4 Wrongful Death Questions To Ask Your Auto Accident Attorney
One of your worst nightmares has come to pass: a loved one has been killed in an auto accident. To make matters even worse, it appears that someone else was at least partly at fault. These circumstances may spur you to file a wrongful death claim and seek compensation for the financial and emotional devastation you've experienced. But how do you go about assembling your case, figuring your damages, and proving your points to a court of law? Here are four questions to keep in mind once you're ready to engage wrongful death attorney services.
1. What Situations Qualify as Wrongful Death?
The term "wrongful death" can cover a few different personal injury scenarios, including medical malpractice, the intentional killing of a person, and death caused by negligence in an auto accident. If the wrongful death occurred in connection with the performance of job tasks at a workplace, however, your case may need to proceed as a workers' compensation case instead of a wrongful death civil suit. Your automobile accident attorney can advise you on the right way to go forward with your case.
2. How Do I Prove a Case of Wrongful Death?
As in other types of personal negligence cases, a wrongful death case hinges on five points of proof. Your auto accident attorney will seek to prove that:
- The defendant had a duty of care to the deceased, such as obeying traffic laws and driving carefully in hazardous circumstances.
- The defendant failed to make a reasonable effort to honor that duty of care.
- The negligence of the defendant actually caused the death of the deceased ("cause in fact").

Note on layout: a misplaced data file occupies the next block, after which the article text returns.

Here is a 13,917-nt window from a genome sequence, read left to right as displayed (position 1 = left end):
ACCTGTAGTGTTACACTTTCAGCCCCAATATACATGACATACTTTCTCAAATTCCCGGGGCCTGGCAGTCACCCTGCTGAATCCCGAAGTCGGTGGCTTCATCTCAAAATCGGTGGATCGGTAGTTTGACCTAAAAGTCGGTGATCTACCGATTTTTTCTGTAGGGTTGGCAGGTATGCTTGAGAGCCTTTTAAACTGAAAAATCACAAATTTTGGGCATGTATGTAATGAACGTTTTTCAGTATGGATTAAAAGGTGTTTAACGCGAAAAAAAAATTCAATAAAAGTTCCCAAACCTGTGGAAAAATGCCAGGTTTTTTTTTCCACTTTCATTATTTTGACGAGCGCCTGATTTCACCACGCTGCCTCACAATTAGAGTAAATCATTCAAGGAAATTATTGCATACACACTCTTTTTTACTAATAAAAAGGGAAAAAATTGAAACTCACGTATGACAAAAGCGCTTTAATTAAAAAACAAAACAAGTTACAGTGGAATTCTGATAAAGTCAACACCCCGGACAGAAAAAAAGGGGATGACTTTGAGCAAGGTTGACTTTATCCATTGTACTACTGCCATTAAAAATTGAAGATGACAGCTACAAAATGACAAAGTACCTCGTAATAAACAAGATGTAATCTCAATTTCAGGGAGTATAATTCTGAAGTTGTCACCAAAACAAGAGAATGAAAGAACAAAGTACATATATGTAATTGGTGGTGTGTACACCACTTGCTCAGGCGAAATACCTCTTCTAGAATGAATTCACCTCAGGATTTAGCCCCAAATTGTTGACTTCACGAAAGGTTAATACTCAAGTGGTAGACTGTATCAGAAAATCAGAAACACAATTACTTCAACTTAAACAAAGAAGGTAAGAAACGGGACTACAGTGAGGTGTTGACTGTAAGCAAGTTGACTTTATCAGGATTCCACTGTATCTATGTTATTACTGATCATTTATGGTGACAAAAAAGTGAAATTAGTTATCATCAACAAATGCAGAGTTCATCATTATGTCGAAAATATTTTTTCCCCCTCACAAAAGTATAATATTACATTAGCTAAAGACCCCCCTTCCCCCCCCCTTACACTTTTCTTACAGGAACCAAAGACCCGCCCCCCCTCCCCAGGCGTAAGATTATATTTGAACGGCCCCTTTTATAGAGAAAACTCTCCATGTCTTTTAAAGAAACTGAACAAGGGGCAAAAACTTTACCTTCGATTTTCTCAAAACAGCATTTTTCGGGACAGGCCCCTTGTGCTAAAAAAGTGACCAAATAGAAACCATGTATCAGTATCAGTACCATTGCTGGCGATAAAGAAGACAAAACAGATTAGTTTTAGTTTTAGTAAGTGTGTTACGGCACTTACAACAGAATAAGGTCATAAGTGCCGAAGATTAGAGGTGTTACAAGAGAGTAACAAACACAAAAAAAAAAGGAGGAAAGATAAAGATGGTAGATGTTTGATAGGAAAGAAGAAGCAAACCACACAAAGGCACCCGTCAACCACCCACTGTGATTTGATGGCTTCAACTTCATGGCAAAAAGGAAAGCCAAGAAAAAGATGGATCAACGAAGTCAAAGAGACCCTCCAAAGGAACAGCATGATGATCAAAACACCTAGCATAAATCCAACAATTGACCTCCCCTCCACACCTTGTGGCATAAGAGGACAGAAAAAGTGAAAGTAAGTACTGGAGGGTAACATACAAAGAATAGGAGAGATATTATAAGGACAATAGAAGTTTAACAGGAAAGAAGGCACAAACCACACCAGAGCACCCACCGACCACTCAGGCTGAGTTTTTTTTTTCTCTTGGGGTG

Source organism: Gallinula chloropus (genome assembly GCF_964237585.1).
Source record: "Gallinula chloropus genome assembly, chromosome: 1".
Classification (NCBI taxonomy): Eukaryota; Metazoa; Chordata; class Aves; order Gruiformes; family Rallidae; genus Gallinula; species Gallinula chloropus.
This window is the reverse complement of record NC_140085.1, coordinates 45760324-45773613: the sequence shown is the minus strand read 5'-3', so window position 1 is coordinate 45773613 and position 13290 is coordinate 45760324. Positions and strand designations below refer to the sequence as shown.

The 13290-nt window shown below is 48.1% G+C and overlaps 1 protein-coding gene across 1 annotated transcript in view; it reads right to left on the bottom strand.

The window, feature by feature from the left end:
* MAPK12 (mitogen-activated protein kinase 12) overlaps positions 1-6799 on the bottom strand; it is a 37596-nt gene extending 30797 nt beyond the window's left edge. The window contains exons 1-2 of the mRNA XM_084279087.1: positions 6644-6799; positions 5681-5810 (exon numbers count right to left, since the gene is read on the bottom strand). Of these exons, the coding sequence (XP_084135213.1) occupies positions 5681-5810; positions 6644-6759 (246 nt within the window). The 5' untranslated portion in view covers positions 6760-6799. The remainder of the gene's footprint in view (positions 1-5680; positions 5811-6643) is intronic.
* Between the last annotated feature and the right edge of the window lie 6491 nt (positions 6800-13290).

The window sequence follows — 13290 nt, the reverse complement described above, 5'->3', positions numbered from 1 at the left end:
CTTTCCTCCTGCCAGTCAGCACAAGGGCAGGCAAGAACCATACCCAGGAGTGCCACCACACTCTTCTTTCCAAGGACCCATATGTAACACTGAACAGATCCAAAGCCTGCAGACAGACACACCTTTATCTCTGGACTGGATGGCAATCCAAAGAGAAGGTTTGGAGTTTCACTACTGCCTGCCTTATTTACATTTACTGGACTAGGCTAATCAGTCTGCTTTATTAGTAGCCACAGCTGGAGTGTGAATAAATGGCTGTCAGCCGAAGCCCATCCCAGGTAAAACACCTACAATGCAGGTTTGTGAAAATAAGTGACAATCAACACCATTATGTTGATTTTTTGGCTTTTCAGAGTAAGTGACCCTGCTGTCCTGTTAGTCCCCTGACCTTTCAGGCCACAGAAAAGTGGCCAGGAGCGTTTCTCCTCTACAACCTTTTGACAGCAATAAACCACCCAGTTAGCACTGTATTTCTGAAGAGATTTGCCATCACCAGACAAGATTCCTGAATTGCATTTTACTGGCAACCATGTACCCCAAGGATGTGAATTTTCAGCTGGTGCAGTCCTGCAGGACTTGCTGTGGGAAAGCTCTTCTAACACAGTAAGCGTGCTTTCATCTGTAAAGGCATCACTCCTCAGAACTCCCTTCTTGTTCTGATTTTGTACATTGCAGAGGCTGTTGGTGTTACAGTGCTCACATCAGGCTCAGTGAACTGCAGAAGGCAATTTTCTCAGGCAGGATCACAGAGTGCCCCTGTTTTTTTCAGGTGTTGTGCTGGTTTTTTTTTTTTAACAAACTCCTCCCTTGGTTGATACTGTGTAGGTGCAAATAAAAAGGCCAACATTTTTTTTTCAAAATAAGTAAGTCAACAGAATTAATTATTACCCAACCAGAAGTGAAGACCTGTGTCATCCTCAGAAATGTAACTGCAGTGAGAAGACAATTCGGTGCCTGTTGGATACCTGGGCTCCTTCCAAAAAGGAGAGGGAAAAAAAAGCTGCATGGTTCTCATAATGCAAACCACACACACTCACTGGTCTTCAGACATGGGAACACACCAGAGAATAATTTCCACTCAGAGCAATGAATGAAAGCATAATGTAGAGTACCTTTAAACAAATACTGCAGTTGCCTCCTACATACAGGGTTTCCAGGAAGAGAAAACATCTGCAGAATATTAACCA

- The defendant failed to take actions beforehand that might have reduced or eliminated the events that caused the death ("proximate cause").
- The negligence of the defendant caused you financial and/or emotional hardship, and they therefore owes you damages.
3. How Does the Court Determine Compensation in a Wrongful Death Case?
What kinds of damages you may receive will depend in part on your state's laws. A few states require that you prove that the defendant was 100 percent at fault; even a tiny contributing factor from the deceased will prevent you from receiving any damages. Most states, however, follow the principles of contributory negligence. If your state uses a rule called pure contributory negligence, your award will be based purely on the percentage of fault that the defendant must assume — even if the deceased was mostly to blame for the accident. If your state observes the modified contributory negligence rule, you must prove that the defendant was at least 51 percent at fault before you can receive damages.
4. What Kinds of Damages Can Be Claimed in a Wrongful Death Case?
You may be entitled to financial compensation far beyond the liability award an insurance adjuster might offer you. Your auto accident attorney will know how to evaluate and include specific types of damages. Typical examples include compensation for medical and funeral expenses, pain and suffering experienced by the deceased before death, loss of any financial support provided by the deceased (including the loss of inheritance money), and the loss of guidance, nurturing, or care provided by the deceased. You may also be able to file for a type of damage called "lack of consortium." This term applies to the loss of love, affection, or sexual relations as a result of the auto accident fatality. As you might imagine, attaching precise dollar amounts to the more intangible losses you've suffered can prove extremely difficult. That's why you want to make sure that your auto accident attorney has lots of experience in figuring and presenting such damages.
Even in such a terrible event as a wrongful death due to an accident injury, you can obtain both the legal justice and the financial compensation you and your family need. Contact your provider of wrongful death attorney services to go over these questions and get even more answers!